I’m working on a project at the moment which involves me speaking to a number of people who I would loosely term as a ‘freelancer’. In speaking with these folks, I am finding that the definition isn’t so black and white, and varies from person to person.
Some people call themselves Freelance Web Designer, Freelance Web Developer, Solo Worker, Consultant, Proprietor, Entrepreneur…the list goes on.
After much research, my definition of a Freelancer is ‘someone who sells their services to employers or clients without a long-term contract’.
Now, this covers everyone from solo workers who deal directly with end clients, or possibly work as a contractor to a number of larger businesses, which then on-sell your services to their own client base. The main distinction here is that you don’t have staff working for you; however you may be involved in ‘virtual teams’ using other freelancers for particular projects.
Perhaps there’s a negative connotation to the term Freelancer that I’m not privy to? It’s an odd one, and I’d be keen for your thoughts here – are you a web freelancer? Are you proud of the position title, and what does the term freelancer mean to you? What is your definition of a freelancer?
9 April 2008 at 11:08 am
I think the dictionary definition sits better with me:
“working for different companies at different times rather than being permanently employed by one company : a freelance journalist.”
The ‘2.0’ version may throw in direct work for clients – but I think the bottom line is the working for other web companies on a non-contract/employment basis.
9 April 2008 at 1:24 pm
There is still a perception that freelancers == cheap, which not always the case. I know a number of freelancers (including myself) that are are only freelancers by definition – they do big jobs and are respected amongst their peers.
That is probably why I’m trying to remember to call myself a consultant now 🙂
Another friend of mine calls her business a “studio”…
9 April 2008 at 8:55 pm
An a freelance consultant 🙂 I work in a studio (not an office), I am not cheap. I do work on long term contracts from time to time. I work directly with clients. I do work for other organisations subcontracting there web work. I’m I a freelancer, maybe, you tell me. I guess I promote my name as a brand more than my business most of the time.
10 April 2008 at 8:41 am
The term freelancer always conjured up visions of someone that could choose their hours to fit in with their lifestyle. Someone that was striving for a work/life balance. Perhaps a little bohemian. But now that I am a freelancer (looking to become an ex-freelancer) I can definitely say that it’s not a lifestyle for everyone. Theoretically I’m working more, with less time off, and getting paid a lot less. I think perhaps I’m doing something wrong!
10 April 2008 at 9:42 pm
I tend to think of myself as a freelancer. Although I trade under a business name, I work alone except for occasions when I engage contractors to assist. I have also been known to work on a project-by-project basis for other companies but I spend most of my time working directly with clients.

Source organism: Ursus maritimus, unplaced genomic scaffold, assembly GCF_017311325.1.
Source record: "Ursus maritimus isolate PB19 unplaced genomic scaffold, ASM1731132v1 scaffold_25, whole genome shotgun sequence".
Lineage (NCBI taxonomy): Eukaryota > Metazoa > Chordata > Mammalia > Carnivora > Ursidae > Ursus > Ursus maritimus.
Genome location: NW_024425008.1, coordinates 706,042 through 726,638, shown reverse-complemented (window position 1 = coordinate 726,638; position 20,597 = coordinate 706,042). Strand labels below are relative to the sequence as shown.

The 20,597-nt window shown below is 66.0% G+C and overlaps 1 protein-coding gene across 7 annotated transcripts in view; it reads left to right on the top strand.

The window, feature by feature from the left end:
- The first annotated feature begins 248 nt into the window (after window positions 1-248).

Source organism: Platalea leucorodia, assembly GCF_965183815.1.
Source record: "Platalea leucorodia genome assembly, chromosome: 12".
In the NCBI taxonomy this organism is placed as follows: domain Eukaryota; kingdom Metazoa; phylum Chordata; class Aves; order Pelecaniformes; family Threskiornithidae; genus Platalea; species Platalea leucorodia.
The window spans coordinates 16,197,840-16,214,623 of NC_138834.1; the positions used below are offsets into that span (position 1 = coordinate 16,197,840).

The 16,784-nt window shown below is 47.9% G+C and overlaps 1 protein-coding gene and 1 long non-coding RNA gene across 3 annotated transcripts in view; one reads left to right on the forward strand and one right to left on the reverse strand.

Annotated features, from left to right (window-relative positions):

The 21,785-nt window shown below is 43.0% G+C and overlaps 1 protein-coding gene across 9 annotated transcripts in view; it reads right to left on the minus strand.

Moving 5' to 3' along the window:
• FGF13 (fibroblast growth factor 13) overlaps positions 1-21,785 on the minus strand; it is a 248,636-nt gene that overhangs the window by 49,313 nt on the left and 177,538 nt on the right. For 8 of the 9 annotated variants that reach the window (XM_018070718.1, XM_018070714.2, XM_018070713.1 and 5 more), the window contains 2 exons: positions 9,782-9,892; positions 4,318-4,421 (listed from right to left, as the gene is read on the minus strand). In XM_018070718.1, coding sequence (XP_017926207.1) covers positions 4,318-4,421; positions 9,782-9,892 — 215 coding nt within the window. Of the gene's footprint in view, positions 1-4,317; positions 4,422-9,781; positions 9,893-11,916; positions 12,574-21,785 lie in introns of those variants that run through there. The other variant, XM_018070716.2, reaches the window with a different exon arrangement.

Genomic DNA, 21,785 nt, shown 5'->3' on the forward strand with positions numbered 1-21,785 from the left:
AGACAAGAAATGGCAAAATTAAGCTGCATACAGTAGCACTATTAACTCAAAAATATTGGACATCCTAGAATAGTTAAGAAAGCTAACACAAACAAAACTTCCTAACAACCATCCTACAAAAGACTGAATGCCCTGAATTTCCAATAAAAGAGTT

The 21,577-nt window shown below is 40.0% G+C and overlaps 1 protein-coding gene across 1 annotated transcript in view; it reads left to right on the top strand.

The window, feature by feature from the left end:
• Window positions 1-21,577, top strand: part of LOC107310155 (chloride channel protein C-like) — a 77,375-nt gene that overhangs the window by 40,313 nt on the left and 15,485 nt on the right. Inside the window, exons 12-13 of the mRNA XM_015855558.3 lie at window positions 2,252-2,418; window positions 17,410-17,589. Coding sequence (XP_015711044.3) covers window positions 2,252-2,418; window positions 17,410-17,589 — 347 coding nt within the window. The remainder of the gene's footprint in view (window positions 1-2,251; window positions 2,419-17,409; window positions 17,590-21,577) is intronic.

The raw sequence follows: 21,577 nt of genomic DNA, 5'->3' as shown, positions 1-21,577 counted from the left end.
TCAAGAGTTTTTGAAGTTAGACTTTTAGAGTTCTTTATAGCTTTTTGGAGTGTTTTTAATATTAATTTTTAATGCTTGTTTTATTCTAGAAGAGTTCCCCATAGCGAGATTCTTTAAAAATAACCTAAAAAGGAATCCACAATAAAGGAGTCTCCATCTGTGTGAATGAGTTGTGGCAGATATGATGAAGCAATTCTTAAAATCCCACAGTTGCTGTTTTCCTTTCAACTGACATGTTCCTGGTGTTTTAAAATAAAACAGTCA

I think a freelancer is somebody who chooses who they work for and when.
11 April 2008 at 8:55 am
I think that Miles has it right. A freelancer could be someone who contracts to two or three web companies, or could tout themselves as a web designer directly to their clients.
The fact that they work for themselves makes them a Freelance Web Designer or Freelance Web Developer.
I agree with Krissy too – the freelance life is not for everyone.
11 April 2008 at 10:53 am
I think it really comes down to transient work, like Miles said, but I don’t think its the length of contract that determines it, but rather the fact that you are not working exclusively for one “employer”.
I think it is a subset of the independent contractor — where a contractor might still have to adhere to certain overarching rules etc. I see a Freelancer as someone with more flexibility than your general “contractor”. I actually think it is a more restrictive term than people use it for… for example, when I was a “freelancer” for a firm, because I was micromanaged and expected to adhere, I didn’t feel like I was a freelancer as such. I was a contract worker.
As a freelancer, I dictate the rules, the pricing, the hours I keep, and the standard of work that I produce.
Perhaps it also comes down to the level of supervision/micromanagement?
(Can you tell I hate being micromanaged? ;))
14 April 2008 at 12:31 am
Freelancer is all the above and more but if you notice, most of the freelance community are the ones using that term….most businesses tend to call us “independent contractors” which seems more cold and stark than the more warm term of freelancer.
7 May 2008 at 8:43 pm
I think Alex hit the nail on the head…
“I think a freelancer is somebody who chooses who they work for and when.”
I think a brick & mortar business & regulated hours can apply to commercial or home based businesses (even though the latter affords more flexibility).
A freelancer has less commitments he/she is responsible for, so is afforded the luxury of pick & choose.